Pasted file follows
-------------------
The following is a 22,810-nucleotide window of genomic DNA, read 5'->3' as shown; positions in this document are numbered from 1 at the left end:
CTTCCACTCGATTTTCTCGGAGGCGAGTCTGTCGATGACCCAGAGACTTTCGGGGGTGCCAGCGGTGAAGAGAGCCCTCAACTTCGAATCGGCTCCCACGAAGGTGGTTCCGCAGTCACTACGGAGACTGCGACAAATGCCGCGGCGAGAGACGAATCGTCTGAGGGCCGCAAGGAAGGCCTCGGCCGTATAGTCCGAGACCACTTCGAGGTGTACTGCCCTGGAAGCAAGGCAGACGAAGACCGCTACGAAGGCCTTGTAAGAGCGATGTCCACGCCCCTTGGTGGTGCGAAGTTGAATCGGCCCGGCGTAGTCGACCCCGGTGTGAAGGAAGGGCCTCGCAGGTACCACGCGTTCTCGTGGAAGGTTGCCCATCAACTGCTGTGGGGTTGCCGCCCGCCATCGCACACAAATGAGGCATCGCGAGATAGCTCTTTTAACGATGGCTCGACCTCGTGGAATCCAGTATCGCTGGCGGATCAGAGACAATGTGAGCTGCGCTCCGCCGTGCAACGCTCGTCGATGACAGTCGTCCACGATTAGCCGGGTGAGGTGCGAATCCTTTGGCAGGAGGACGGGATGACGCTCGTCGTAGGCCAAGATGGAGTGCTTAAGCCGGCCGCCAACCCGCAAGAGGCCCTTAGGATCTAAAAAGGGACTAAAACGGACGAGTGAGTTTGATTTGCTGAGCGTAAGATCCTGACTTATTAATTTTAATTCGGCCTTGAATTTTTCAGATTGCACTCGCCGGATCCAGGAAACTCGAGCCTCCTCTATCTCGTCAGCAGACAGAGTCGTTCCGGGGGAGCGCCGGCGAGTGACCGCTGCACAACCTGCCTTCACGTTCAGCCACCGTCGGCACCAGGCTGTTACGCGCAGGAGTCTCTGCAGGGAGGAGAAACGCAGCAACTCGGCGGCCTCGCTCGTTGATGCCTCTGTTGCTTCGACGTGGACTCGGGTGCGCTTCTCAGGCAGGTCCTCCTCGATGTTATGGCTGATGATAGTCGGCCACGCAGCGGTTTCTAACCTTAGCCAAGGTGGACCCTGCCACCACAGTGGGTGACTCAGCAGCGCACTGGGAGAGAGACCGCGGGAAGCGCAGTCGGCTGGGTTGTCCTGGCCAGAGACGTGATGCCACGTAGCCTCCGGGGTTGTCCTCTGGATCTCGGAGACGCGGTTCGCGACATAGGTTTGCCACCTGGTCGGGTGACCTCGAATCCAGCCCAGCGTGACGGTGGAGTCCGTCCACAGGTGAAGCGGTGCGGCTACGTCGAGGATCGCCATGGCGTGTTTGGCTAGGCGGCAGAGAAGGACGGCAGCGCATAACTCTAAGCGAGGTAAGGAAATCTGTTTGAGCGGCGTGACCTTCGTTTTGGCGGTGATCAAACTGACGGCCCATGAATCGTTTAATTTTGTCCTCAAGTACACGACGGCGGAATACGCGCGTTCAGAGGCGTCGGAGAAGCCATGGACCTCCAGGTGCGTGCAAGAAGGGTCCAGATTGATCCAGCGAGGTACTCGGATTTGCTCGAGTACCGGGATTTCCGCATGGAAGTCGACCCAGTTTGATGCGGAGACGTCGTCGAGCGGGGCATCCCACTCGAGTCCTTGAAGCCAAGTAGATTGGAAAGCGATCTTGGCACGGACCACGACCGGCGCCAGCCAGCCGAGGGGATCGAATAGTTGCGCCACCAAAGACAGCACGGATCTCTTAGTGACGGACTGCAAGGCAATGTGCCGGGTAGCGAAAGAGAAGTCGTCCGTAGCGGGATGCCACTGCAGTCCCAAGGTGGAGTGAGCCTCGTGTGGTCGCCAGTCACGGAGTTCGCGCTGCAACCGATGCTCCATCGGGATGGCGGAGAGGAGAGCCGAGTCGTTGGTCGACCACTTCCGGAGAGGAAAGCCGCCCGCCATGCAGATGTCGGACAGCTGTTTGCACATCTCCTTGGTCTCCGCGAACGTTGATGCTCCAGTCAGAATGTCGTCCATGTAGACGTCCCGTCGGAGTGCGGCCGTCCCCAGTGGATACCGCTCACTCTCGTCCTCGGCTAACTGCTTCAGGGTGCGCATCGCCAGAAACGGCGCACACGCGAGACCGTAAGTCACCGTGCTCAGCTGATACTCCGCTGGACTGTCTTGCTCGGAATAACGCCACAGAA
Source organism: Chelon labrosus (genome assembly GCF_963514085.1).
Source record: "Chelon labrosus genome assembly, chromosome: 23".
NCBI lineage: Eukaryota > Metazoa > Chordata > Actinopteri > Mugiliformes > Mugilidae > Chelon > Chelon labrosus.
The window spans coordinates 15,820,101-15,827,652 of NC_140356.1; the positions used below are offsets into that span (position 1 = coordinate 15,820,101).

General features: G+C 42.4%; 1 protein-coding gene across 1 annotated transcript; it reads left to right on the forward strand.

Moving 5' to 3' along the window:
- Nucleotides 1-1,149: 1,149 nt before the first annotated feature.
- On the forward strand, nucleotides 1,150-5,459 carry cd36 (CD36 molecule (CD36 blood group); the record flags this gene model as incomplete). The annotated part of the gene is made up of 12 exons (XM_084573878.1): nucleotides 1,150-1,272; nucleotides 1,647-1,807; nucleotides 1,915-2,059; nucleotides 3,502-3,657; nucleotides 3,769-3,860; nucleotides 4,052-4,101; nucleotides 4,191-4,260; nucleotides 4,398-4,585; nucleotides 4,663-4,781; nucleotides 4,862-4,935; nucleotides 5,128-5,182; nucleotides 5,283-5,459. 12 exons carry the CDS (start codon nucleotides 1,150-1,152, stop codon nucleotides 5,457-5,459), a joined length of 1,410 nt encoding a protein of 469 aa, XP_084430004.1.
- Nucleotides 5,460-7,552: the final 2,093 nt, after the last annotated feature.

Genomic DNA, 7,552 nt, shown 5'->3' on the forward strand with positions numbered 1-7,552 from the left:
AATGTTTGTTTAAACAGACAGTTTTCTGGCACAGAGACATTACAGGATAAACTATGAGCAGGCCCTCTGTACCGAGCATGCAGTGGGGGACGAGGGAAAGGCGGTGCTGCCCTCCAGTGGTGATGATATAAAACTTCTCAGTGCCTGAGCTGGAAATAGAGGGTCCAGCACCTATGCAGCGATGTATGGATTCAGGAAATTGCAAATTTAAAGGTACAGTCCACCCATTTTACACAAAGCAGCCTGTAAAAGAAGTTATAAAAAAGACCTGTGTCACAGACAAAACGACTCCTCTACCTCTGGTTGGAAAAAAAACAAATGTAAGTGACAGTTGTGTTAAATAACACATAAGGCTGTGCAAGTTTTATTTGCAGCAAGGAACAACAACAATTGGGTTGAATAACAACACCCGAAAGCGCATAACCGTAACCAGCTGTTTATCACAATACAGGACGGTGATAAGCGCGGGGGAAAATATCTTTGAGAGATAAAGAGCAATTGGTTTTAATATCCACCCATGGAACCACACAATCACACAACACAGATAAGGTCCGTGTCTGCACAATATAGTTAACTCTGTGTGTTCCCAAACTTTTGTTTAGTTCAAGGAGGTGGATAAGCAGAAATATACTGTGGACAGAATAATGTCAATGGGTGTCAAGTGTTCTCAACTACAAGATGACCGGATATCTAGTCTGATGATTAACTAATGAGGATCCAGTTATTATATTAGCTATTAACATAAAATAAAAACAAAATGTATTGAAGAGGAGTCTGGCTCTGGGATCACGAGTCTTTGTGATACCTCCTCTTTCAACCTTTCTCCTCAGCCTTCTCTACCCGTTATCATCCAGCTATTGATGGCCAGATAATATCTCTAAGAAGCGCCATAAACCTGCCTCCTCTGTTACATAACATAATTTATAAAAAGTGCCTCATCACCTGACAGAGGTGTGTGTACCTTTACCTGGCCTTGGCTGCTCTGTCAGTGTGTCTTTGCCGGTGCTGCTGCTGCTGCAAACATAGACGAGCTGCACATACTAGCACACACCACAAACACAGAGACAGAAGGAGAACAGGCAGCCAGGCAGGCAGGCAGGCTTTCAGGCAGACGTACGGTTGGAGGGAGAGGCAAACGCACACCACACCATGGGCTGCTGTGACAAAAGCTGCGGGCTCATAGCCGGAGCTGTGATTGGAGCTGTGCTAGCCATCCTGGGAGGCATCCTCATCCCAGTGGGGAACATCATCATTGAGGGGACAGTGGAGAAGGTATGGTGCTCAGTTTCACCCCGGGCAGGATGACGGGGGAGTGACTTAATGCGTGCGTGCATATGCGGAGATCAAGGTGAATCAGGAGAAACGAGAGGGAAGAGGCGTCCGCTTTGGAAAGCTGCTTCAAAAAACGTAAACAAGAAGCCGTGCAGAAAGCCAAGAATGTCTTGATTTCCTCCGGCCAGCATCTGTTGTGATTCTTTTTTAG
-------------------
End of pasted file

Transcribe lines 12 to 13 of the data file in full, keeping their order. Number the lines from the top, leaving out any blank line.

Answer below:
Genomic DNA, 7,552 nt, shown 5'->3' on the forward strand with positions numbered 1-7,552 from the left:
AATGTTTGTTTAAACAGACAGTTTTCTGGCACAGAGACATTACAGGATAAACTATGAGCAGGCCCTCTGTACCGAGCATGCAGTGGGGGACGAGGGAAAGGCGGTGCTGCCCTCCAGTGGTGATGATATAAAACTTCTCAGTGCCTGAGCTGGAAATAGAGGGTCCAGCACCTATGCAGCGATGTATGGATTCAGGAAATTGCAAATTTAAAGGTACAGTCCACCCATTTTACACAAAGCAGCCTGTAAAAGAAGTTATAAAAAAGACCTGTGTCACAGACAAAACGACTCCTCTACCTCTGGTTGGAAAAAAAACAAATGTAAGTGACAGTTGTGTTAAATAACACATAAGGCTGTGCAAGTTTTATTTGCAGCAAGGAACAACAACAATTGGGTTGAATAACAACACCCGAAAGCGCATAACCGTAACCAGCTGTTTATCACAATACAGGACGGTGATAAGCGCGGGGGAAAATATCTTTGAGAGATAAAGAGCAATTGGTTTTAATATCCACCCATGGAACCACACAATCACACAACACAGATAAGGTCCGTGTCTGCACAATATAGTTAACTCTGTGTGTTCCCAAACTTTTGTTTAGTTCAAGGAGGTGGATAAGCAGAAATATACTGTGGACAGAATAATGTCAATGGGTGTCAAGTGTTCTCAACTACAAGATGACCGGATATCTAGTCTGATGATTAACTAATGAGGATCCAGTTATTATATTAGCTATTAACATAAAATAAAAACAAAATGTATTGAAGAGGAGTCTGGCTCTGGGATCACGAGTCTTTGTGATACCTCCTCTTTCAACCTTTCTCCTCAGCCTTCTCTACCCGTTATCATCCAGCTATTGATGGCCAGATAATATCTCTAAGAAGCGCCATAAACCTGCCTCCTCTGTTACATAACATAATTTATAAAAAGTGCCTCATCACCTGACAGAGGTGTGTGTACCTTTACCTGGCCTTGGCTGCTCTGTCAGTGTGTCTTTGCCGGTGCTGCTGCTGCTGCAAACATAGACGAGCTGCACATACTAGCACACACCACAAACACAGAGACAGAAGGAGAACAGGCAGCCAGGCAGGCAGGCAGGCTTTCAGGCAGACGTACGGTTGGAGGGAGAGGCAAACGCACACCACACCATGGGCTGCTGTGACAAAAGCTGCGGGCTCATAGCCGGAGCTGTGATTGGAGCTGTGCTAGCCATCCTGGGAGGCATCCTCATCCCAGTGGGGAACATCATCATTGAGGGGACAGTGGAGAAGGTATGGTGCTCAGTTTCACCCCGGGCAGGATGACGGGGGAGTGACTTAATGCGTGCGTGCATATGCGGAGATCAAGGTGAATCAGGAGAAACGAGAGGGAAGAGGCGTCCGCTTTGGAAAGCTGCTTCAAAAAACGTAAACAAGAAGCCGTGCAGAAAGCCAAGAATGTCTTGATTTCCTCCGGCCAGCATCTGTTGTGATTCTTTTTTAG